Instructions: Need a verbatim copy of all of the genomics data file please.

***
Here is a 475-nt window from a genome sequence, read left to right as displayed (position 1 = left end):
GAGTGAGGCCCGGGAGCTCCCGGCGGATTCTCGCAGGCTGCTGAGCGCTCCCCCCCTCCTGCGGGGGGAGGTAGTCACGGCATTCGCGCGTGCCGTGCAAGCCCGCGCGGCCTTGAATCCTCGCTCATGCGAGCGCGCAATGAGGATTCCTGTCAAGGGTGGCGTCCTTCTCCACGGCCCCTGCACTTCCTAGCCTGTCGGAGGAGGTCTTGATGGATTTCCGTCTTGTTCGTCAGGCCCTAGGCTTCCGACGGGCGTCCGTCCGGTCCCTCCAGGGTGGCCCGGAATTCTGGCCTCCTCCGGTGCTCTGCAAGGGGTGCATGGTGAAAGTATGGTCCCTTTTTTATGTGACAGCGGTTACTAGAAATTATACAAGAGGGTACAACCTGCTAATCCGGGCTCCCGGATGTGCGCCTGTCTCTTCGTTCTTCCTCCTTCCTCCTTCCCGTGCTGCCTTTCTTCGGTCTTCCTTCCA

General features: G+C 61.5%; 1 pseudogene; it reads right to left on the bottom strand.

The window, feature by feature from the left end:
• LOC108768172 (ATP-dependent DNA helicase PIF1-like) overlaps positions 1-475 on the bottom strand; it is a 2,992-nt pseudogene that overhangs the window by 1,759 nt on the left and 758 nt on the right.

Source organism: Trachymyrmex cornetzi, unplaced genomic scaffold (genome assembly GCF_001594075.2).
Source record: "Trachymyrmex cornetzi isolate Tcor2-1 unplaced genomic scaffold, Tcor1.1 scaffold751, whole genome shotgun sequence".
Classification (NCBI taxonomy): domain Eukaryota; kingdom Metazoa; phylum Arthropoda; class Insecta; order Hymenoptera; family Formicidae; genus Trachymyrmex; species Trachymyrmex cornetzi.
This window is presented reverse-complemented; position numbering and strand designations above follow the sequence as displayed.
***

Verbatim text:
Here is a 475-nt window from a genome sequence, read left to right as displayed (position 1 = left end):
GAGTGAGGCCCGGGAGCTCCCGGCGGATTCTCGCAGGCTGCTGAGCGCTCCCCCCCTCCTGCGGGGGGAGGTAGTCACGGCATTCGCGCGTGCCGTGCAAGCCCGCGCGGCCTTGAATCCTCGCTCATGCGAGCGCGCAATGAGGATTCCTGTCAAGGGTGGCGTCCTTCTCCACGGCCCCTGCACTTCCTAGCCTGTCGGAGGAGGTCTTGATGGATTTCCGTCTTGTTCGTCAGGCCCTAGGCTTCCGACGGGCGTCCGTCCGGTCCCTCCAGGGTGGCCCGGAATTCTGGCCTCCTCCGGTGCTCTGCAAGGGGTGCATGGTGAAAGTATGGTCCCTTTTTTATGTGACAGCGGTTACTAGAAATTATACAAGAGGGTACAACCTGCTAATCCGGGCTCCCGGATGTGCGCCTGTCTCTTCGTTCTTCCTCCTTCCTCCTTCCCGTGCTGCCTTTCTTCGGTCTTCCTTCCA

General features: G+C 61.5%; 1 pseudogene; it reads right to left on the bottom strand.

The window, feature by feature from the left end:
• LOC108768172 (ATP-dependent DNA helicase PIF1-like) overlaps positions 1-475 on the bottom strand; it is a 2,992-nt pseudogene that overhangs the window by 1,759 nt on the left and 758 nt on the right.

Source organism: Trachymyrmex cornetzi, unplaced genomic scaffold (genome assembly GCF_001594075.2).
Source record: "Trachymyrmex cornetzi isolate Tcor2-1 unplaced genomic scaffold, Tcor1.1 scaffold751, whole genome shotgun sequence".
Classification (NCBI taxonomy): domain Eukaryota; kingdom Metazoa; phylum Arthropoda; class Insecta; order Hymenoptera; family Formicidae; genus Trachymyrmex; species Trachymyrmex cornetzi.
This window is presented reverse-complemented; position numbering and strand designations above follow the sequence as displayed.